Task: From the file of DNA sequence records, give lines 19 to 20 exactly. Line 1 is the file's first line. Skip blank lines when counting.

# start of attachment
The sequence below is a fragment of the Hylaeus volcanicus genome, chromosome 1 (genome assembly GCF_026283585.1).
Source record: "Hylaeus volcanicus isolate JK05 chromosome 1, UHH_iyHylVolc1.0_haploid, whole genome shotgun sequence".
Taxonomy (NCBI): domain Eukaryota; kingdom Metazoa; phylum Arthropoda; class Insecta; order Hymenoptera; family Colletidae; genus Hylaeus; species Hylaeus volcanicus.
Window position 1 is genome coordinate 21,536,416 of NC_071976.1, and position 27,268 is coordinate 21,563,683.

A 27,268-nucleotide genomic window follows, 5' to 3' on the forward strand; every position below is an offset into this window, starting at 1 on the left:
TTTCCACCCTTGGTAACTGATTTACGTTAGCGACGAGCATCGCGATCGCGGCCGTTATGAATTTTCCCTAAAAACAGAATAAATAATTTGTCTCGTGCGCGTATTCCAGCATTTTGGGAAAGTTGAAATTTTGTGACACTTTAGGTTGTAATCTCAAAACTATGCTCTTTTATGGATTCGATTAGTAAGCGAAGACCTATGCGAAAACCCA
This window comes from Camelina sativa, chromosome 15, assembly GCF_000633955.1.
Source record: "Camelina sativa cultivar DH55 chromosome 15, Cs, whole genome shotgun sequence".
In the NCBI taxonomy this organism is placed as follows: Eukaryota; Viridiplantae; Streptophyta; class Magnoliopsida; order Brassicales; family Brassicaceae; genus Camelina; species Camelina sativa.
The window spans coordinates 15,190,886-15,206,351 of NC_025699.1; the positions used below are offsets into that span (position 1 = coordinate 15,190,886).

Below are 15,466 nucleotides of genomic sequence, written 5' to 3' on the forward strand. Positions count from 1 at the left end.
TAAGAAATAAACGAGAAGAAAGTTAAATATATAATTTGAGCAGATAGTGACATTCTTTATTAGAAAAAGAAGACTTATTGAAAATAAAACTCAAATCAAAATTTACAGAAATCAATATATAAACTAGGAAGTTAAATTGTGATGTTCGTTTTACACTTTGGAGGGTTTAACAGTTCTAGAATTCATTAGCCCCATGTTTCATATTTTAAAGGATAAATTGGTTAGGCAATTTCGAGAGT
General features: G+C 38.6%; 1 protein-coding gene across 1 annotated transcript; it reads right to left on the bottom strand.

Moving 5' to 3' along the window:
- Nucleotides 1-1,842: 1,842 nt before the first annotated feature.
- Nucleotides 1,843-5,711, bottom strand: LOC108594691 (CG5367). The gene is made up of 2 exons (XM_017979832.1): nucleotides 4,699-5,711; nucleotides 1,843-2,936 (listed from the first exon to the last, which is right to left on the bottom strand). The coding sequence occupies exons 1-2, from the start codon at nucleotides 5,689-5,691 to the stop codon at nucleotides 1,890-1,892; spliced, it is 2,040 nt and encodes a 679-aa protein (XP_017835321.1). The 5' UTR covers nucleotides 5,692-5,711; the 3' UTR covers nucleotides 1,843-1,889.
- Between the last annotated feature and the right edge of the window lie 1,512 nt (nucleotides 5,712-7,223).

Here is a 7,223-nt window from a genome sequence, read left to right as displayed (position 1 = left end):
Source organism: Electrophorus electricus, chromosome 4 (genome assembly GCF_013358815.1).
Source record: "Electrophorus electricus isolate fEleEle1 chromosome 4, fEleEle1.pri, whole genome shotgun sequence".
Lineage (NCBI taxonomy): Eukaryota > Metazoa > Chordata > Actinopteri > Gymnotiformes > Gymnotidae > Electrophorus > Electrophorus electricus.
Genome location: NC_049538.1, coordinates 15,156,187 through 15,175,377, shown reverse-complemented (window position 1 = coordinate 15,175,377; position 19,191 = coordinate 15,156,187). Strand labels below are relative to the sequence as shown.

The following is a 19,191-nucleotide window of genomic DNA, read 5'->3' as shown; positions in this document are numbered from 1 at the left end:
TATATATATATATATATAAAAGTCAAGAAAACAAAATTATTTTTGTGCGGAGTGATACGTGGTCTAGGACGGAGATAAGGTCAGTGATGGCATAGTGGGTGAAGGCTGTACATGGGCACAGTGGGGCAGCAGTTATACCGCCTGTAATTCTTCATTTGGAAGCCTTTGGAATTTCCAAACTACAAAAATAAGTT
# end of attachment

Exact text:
Source organism: Electrophorus electricus, chromosome 4 (genome assembly GCF_013358815.1).
Source record: "Electrophorus electricus isolate fEleEle1 chromosome 4, fEleEle1.pri, whole genome shotgun sequence".